We think of spring as a time of cherry blossoms and renewed hope, as we slough off the depths of winter and ease into the warmer months. These bright days seem a strange time to encounter the by-now widely circulated warnings of impending doom by Ronald Reagan's budget director, and current gadfly, David Stockman.
In a long essay in the New York Times drawn from his lengthy and just-published book The Great Deformation, Stockman this week made an impassioned plea for Americans to wake up to the looming crisis just ahead. This crisis, he predicts, will be triggered by a stock market collapse that will remove any lingering illusion that we are OK: "When it bursts, there will be no new round of bailouts like the ones the banks got in 2008. Instead, America will descend into an era of zero-sum austerity and virulent political conflict, extinguishing even today's feeble remnants of economic growth."
Stockman has many proposed solutions ‑- abolish Medicare, means-test Social Security -‑ but little hope of any change. The system is broken, the die is cast, sell, sell, sell, sit with cash in your mattress and hope we can make it through the reckoning.
Usually, such crib notes of an argument do it injustice. But the above is not a caricature of what Stockman predicts. It's what he believes to be the imminent fate of America. He is an unusually erudite and eloquent voice, but his message is so stark that it's almost impossible to violate by reducing it to its bare minimum.
It's remarkable how much play these views get and how much traction they have. The tradition of jeremiads extends back to the dawn of recorded history; the biblical The prophet Jeremiah railed against the flaws and failings of the Israelites, and though he was ridiculed for delivering an unheeded message, in the fullness of time his words came back to haunt his people. American society is infused with that tradition. Just read the sermons of any number of 17th century New England pastors who decried the immorality and sloth of their congregations, or various Great Awakenings that called people to return to the right way or risk God's wrath and misery.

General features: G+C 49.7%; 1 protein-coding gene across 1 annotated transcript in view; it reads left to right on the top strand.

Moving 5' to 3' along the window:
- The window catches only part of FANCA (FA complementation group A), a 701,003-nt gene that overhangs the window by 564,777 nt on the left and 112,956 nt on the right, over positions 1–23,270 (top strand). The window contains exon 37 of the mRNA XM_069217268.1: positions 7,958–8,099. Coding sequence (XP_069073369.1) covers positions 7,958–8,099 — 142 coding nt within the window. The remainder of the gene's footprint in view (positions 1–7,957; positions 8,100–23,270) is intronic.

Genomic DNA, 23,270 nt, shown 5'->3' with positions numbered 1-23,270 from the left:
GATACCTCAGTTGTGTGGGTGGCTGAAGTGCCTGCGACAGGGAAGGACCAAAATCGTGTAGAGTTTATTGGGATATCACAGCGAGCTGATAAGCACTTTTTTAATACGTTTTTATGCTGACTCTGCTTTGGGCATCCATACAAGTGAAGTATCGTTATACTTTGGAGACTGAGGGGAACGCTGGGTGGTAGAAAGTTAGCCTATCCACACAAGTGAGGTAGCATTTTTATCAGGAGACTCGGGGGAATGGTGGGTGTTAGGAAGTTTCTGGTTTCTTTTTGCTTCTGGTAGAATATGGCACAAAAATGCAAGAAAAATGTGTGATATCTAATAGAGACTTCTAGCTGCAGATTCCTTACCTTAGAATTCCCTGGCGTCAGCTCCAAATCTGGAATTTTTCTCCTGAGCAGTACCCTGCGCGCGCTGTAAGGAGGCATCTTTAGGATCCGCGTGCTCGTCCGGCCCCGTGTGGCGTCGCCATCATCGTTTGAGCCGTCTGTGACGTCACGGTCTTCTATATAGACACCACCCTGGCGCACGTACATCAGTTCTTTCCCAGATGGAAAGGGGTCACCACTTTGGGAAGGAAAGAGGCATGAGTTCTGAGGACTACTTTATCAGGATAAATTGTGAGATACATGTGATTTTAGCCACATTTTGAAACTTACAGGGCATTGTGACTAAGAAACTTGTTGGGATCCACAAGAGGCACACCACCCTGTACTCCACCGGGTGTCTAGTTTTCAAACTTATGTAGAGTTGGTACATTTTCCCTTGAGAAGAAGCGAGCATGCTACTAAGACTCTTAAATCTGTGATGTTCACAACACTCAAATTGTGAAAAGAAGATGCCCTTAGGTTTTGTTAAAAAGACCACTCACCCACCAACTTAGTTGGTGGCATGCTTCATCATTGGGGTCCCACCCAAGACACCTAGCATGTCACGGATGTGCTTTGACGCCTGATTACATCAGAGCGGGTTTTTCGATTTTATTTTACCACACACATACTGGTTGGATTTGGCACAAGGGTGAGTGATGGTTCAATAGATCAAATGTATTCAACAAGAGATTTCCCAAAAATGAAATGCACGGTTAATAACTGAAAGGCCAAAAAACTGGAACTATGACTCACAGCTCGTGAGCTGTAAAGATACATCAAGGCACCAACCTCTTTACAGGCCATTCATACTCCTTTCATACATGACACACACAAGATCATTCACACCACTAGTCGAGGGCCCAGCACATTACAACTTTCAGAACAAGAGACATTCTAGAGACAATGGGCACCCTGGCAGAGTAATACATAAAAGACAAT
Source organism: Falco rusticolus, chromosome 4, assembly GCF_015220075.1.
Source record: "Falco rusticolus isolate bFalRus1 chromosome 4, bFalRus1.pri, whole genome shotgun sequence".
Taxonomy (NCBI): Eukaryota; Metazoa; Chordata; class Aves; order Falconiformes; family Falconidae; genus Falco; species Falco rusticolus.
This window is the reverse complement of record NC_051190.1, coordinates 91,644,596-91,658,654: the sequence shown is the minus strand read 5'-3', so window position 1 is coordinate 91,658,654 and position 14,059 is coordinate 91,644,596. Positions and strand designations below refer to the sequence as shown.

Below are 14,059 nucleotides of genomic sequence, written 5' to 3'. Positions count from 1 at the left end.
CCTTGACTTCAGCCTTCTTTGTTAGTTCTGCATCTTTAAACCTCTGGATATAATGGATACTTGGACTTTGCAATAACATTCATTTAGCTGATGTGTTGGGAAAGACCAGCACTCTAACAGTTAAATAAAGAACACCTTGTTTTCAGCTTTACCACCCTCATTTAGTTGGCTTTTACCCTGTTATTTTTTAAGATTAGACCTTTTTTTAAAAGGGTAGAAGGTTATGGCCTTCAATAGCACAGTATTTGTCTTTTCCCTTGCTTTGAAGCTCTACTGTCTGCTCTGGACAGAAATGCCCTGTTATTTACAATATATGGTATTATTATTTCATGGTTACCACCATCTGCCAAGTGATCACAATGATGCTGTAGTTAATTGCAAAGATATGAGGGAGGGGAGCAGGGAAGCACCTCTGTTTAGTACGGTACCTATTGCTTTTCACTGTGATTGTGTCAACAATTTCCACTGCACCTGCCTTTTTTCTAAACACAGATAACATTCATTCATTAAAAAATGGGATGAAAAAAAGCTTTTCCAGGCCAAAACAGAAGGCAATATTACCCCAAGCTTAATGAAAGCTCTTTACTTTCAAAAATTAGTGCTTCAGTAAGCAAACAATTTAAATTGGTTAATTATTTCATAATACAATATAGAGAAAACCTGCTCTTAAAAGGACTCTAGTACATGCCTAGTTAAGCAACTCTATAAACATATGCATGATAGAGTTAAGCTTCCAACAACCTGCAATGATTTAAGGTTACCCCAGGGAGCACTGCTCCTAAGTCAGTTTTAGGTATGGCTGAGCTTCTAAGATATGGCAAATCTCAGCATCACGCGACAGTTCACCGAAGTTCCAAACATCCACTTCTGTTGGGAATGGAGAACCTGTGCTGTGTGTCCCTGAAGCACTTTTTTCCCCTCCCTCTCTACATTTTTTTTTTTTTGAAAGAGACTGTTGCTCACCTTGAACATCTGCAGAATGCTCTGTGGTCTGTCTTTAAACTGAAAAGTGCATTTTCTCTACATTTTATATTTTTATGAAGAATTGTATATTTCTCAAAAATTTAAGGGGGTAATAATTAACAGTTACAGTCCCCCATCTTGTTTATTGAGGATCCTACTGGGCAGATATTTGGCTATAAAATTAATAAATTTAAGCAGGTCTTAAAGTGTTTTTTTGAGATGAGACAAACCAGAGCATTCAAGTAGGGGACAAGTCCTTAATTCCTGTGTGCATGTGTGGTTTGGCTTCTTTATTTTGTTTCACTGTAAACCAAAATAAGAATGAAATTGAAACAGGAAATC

Today's jeremiads are decidedly more secular - though you can still hear religious ones in churches and temples scattered through the land. But the ones that grab the public's imagination are now economic rather than religious, warning of collapse unless we all wake from our stupor of greed and debt-infused denial. Stockman is the voice du jour, but he joins a chorus. The financial world hears frequently from Marc Faber, known affectionately as "Dr. Doom" for his frequent prognostications of bad times ahead. On CNBC yesterday, he pronounced that soon every country will be Cyprus, with insolvent banks and governments raiding deposits. "It will happen everywhere in the world, in Western democracies," Faber said. "You have more people that vote for a living than work for a living. I think you have to be prepared to lose 20 to 30 percent. I think you're lucky if you don't lose your life."
And there are others, of course. Ever since the financial implosion of 2008, Nouriel Roubini has been traversing the lecture and consulting circuit with his dour analysis of the global financial system and its multiple flaws. Jim Rogers, who once worked with George Soros and famously rode his motorcycle across the globe, sits in Singapore and rails against the foolishness of central bankers and lemming-like investors while predicting China's inevitable rise and global supremacy. Meanwhile, Stockman-like strains of end-of-days debt-laden pessimism infuse the Tea Party and work their way into the Washington mainstream.